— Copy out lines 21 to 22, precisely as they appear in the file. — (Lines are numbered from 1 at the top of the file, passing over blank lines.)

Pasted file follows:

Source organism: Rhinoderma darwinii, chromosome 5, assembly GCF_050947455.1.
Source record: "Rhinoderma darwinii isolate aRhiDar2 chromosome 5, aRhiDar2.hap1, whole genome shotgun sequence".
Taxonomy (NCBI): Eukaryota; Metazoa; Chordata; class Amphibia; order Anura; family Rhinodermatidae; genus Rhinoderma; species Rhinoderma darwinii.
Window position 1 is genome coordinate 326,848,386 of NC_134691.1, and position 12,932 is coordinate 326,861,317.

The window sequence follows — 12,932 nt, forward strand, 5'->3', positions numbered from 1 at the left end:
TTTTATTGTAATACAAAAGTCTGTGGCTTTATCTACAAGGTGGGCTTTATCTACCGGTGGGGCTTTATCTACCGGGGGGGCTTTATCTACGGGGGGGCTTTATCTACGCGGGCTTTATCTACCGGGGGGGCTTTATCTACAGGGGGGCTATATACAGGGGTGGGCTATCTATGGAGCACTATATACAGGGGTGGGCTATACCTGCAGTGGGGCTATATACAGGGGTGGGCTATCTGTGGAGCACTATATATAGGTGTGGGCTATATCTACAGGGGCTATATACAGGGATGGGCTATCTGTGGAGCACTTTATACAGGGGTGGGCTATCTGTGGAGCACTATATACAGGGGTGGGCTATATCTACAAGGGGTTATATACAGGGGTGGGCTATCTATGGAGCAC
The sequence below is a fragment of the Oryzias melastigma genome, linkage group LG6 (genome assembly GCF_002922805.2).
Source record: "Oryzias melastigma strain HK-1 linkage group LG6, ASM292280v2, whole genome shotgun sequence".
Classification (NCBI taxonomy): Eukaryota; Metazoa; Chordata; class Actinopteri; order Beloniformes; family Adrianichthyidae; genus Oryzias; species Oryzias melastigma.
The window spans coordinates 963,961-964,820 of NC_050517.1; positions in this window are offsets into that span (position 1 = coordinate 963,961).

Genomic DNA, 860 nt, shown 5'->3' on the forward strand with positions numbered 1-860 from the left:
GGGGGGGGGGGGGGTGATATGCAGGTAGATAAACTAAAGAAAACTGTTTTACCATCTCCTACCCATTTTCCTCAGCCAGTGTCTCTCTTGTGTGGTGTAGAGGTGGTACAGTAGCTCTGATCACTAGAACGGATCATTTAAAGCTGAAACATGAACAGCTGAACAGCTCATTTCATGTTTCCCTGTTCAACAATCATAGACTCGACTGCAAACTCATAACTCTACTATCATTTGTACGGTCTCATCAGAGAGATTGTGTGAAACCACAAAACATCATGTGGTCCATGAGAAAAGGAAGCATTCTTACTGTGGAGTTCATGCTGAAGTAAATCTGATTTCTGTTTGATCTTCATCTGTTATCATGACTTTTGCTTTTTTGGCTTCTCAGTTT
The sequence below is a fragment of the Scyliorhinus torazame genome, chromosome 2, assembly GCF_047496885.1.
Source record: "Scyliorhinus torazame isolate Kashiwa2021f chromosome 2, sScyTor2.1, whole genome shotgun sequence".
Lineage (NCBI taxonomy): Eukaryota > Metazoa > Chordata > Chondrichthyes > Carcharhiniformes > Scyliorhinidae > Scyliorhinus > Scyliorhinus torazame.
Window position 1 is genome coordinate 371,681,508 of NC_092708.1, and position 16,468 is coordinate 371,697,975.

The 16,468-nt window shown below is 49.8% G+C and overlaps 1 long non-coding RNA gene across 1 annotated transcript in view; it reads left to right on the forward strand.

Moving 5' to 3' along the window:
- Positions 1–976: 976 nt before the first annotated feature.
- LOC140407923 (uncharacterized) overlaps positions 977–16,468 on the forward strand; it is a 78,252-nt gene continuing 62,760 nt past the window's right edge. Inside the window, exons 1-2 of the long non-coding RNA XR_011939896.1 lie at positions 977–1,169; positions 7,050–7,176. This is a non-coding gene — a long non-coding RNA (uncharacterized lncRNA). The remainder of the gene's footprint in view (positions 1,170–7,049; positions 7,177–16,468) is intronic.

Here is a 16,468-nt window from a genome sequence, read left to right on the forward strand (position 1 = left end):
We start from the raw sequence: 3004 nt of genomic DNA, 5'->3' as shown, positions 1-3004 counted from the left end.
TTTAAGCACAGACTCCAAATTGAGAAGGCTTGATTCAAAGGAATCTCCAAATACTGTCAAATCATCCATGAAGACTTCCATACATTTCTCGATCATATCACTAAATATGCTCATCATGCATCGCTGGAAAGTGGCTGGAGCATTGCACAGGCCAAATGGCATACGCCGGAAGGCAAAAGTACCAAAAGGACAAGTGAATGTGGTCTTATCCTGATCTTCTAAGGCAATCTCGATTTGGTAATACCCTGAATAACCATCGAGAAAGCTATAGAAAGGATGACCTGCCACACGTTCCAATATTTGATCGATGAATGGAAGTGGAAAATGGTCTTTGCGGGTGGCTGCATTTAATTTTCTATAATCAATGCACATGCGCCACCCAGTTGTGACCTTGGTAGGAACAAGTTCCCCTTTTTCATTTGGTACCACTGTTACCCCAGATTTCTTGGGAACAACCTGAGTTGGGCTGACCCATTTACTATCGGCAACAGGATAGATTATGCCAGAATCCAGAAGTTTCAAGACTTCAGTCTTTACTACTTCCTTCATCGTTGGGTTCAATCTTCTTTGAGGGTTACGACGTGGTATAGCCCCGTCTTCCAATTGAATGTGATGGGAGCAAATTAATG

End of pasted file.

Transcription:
Here is a 16,468-nt window from a genome sequence, read left to right on the forward strand (position 1 = left end):
We start from the raw sequence: 3004 nt of genomic DNA, 5'->3' as shown, positions 1-3004 counted from the left end.